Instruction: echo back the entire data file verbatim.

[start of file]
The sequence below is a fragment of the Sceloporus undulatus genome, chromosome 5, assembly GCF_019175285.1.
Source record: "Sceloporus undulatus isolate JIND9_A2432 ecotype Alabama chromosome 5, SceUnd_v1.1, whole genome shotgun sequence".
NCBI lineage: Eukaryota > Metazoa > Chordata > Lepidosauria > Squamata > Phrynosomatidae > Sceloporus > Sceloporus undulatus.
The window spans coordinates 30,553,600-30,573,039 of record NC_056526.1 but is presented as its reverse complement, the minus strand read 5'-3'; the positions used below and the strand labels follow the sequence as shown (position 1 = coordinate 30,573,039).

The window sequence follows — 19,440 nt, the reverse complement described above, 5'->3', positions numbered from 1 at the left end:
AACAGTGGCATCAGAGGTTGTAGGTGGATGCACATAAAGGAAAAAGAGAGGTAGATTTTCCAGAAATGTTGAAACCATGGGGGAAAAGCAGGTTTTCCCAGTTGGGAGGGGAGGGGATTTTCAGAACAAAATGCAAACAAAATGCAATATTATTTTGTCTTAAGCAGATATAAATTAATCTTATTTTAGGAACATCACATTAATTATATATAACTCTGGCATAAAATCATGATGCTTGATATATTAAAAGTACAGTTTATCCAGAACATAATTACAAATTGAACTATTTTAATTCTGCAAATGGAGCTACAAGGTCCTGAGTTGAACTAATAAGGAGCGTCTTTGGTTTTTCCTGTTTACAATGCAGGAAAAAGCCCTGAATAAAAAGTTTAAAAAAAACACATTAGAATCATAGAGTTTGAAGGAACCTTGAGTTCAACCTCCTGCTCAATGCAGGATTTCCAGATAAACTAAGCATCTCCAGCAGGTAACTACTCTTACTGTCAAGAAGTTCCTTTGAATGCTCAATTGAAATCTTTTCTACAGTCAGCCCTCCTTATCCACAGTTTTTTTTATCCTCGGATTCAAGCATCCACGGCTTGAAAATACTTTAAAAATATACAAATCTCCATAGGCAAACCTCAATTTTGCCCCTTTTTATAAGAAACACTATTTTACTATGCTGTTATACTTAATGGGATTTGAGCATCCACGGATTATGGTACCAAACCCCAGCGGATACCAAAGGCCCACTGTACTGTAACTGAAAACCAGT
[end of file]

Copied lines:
The sequence below is a fragment of the Sceloporus undulatus genome, chromosome 5, assembly GCF_019175285.1.
Source record: "Sceloporus undulatus isolate JIND9_A2432 ecotype Alabama chromosome 5, SceUnd_v1.1, whole genome shotgun sequence".
NCBI lineage: Eukaryota > Metazoa > Chordata > Lepidosauria > Squamata > Phrynosomatidae > Sceloporus > Sceloporus undulatus.
The window spans coordinates 30,553,600-30,573,039 of record NC_056526.1 but is presented as its reverse complement, the minus strand read 5'-3'; the positions used below and the strand labels follow the sequence as shown (position 1 = coordinate 30,573,039).

The window sequence follows — 19,440 nt, the reverse complement described above, 5'->3', positions numbered from 1 at the left end:
AACAGTGGCATCAGAGGTTGTAGGTGGATGCACATAAAGGAAAAAGAGAGGTAGATTTTCCAGAAATGTTGAAACCATGGGGGAAAAGCAGGTTTTCCCAGTTGGGAGGGGAGGGGATTTTCAGAACAAAATGCAAACAAAATGCAATATTATTTTGTCTTAAGCAGATATAAATTAATCTTATTTTAGGAACATCACATTAATTATATATAACTCTGGCATAAAATCATGATGCTTGATATATTAAAAGTACAGTTTATCCAGAACATAATTACAAATTGAACTATTTTAATTCTGCAAATGGAGCTACAAGGTCCTGAGTTGAACTAATAAGGAGCGTCTTTGGTTTTTCCTGTTTACAATGCAGGAAAAAGCCCTGAATAAAAAGTTTAAAAAAAACACATTAGAATCATAGAGTTTGAAGGAACCTTGAGTTCAACCTCCTGCTCAATGCAGGATTTCCAGATAAACTAAGCATCTCCAGCAGGTAACTACTCTTACTGTCAAGAAGTTCCTTTGAATGCTCAATTGAAATCTTTTCTACAGTCAGCCCTCCTTATCCACAGTTTTTTTTATCCTCGGATTCAAGCATCCACGGCTTGAAAATACTTTAAAAATATACAAATCTCCATAGGCAAACCTCAATTTTGCCCCTTTTTATAAGAAACACTATTTTACTATGCTGTTATACTTAATGGGATTTGAGCATCCACGGATTATGGTACCAAACCCCAGCGGATACCAAAGGCCCACTGTACTGTAACTGAAAACCAGT